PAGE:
Sneaky Ways to Fit Math Practice Games Into Sports

When your child needs a little extra help with math, but doesn’t seem interested in flashcards, worksheets, or other methods of learning, you need to be a little creative. If he or she enjoys sports, why not take the opportunity to introduce some math practice games while watching or playing the sport?

Any sport can be turned into a math practice game – you just need to find a way to sneak it in without letting your child know you’re trying to promote some math time. Below are some ideas to get you started.

Baseball

Since baseball is full of math already, from batting averages to ERAs, you won’t have to try too hard to find ways to incorporate math practice games into watching baseball. The hard part might be finding a way to turn an existing stat into a math problem without giving away the answer. If possible, try to get a jump on the stats by asking your child what the batting average is going to be for a specific hitter by giving their at-bats and hits before it shows up on the screen. Dividing the hits by at-bats will give the correct answer.

If you can’t ask a math question before all the stats are shown for a player, try framing it as a hypothetical situation. Ask your child to estimate the player’s batting average if they get a hit for the next two at-bats. This way they can’t just reference the batting average stat for the answer, and also have to perform some addition to find the new at-bat statistic and number of hits.

Of course, there are many other math practice games in baseball, too. Ask your child to tell you how many bases a player has touched in total if they hit a certain number of singles, doubles, and triples. Or, how many bases a player would have to steal for their stolen bases stat to equal their home run stat?

Football

Another great sport to find math practice games in is football. You can ask questions about yardage, catches, and scoring quite easily. For example, ask your child how many points the home team would have if they scored three touchdowns, with two extra points and a failed two-point conversion. Or how many yards the leading rusher has if he’s gone for three first downs and had two more carries for five yards each.

You can also introduce some division into the mix if you’d like. Ask how many yards per catch or carry their favorite player has, and as long as you have the number of yards and the number of touches for the player, this is a basic division problem. Ask how many touchdowns per game the quarterback has, again as long as you know how many games the player has been in this season as well as the total number of TDs.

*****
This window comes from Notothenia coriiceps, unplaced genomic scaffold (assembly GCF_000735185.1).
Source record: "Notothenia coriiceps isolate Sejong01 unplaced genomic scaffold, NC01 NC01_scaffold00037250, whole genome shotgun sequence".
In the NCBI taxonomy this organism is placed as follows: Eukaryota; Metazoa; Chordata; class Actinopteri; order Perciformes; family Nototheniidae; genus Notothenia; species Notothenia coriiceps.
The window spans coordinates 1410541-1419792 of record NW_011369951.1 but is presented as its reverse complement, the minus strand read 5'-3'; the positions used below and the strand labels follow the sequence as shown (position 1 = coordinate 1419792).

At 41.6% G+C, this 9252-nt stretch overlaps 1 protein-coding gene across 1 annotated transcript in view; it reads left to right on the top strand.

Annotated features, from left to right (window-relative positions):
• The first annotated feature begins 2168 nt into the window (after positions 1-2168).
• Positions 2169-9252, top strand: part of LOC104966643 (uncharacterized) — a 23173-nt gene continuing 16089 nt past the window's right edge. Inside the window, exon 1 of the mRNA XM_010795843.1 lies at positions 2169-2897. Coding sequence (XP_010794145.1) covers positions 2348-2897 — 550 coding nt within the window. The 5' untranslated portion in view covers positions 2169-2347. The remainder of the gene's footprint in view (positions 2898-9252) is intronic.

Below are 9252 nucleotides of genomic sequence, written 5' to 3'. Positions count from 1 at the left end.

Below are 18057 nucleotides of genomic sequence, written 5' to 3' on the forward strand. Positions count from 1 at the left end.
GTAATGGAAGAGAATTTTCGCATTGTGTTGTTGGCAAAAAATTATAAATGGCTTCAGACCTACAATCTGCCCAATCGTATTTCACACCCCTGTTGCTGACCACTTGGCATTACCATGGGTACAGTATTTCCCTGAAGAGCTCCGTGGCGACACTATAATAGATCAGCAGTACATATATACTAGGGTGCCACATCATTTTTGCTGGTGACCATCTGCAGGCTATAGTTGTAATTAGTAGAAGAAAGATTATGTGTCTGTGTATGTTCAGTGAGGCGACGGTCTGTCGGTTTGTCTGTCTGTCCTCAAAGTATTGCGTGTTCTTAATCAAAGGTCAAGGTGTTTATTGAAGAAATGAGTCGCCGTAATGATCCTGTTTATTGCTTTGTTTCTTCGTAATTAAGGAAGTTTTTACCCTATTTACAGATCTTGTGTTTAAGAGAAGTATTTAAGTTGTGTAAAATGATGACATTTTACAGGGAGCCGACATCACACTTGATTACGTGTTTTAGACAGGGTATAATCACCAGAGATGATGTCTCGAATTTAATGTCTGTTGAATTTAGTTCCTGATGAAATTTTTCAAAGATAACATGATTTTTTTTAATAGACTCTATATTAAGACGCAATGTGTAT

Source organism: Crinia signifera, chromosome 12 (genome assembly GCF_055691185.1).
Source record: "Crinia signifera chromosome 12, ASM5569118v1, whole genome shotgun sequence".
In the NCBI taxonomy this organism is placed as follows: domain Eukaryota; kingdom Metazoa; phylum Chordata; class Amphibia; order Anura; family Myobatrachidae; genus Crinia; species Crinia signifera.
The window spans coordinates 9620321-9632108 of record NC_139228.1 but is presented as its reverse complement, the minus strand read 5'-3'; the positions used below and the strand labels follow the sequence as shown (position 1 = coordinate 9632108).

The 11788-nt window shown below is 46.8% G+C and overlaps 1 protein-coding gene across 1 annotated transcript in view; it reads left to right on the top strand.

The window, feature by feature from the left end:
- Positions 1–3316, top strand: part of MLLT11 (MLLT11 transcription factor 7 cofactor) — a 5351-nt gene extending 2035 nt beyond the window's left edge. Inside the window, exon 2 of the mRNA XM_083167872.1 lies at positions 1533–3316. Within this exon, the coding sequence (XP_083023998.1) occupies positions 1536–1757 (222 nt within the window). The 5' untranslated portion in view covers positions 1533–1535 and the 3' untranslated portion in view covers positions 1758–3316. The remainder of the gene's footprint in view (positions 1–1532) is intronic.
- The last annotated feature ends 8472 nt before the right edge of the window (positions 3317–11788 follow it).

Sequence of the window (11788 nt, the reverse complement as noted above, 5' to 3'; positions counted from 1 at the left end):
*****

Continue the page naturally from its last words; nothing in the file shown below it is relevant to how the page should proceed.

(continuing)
With basketball, you can find math practice games in many situations. Ask your child to tell you how many more points, rebounds, and assists his or her favorite player will need to get to a triple-double. Or if you have the minutes played and total points handy for the player, ask your child to estimate the number of points per minute the player has scored.

If your child is playing basketball, ask him or her to estimate their own stats. Points-per-game, average number of rebounds, and assists can all become a math problem if your child has the totals in his or her head. Or ask about the last game he or she played, and how many points the team won or lost by, to create a basic double-digit subtraction problem.

Racing

Keep in mind that ball-based sports aren’t the only ones that can involve math practice games! If your child enjoys racing, for example, you could ask about the average speed over the course of the entire race. As long as you know the distance and time, your child can use division to estimate the winner’s average pace.

If your child enjoys competing in races, you can give some other math practice games a try. Ask for the time difference between him or her and the next closest competitor, or to anyone else in the race for that matter. You can also ask about what his or her time would be if the distance was doubled, or tripled, or any multiple that you want to focus on.

Any sport can be turned into a math practice game if you get a little creative. Just find two statistics, and ask about the relationship between them, and you’ve created a great way to practice some math with your child!

Photo by Ryan Scott

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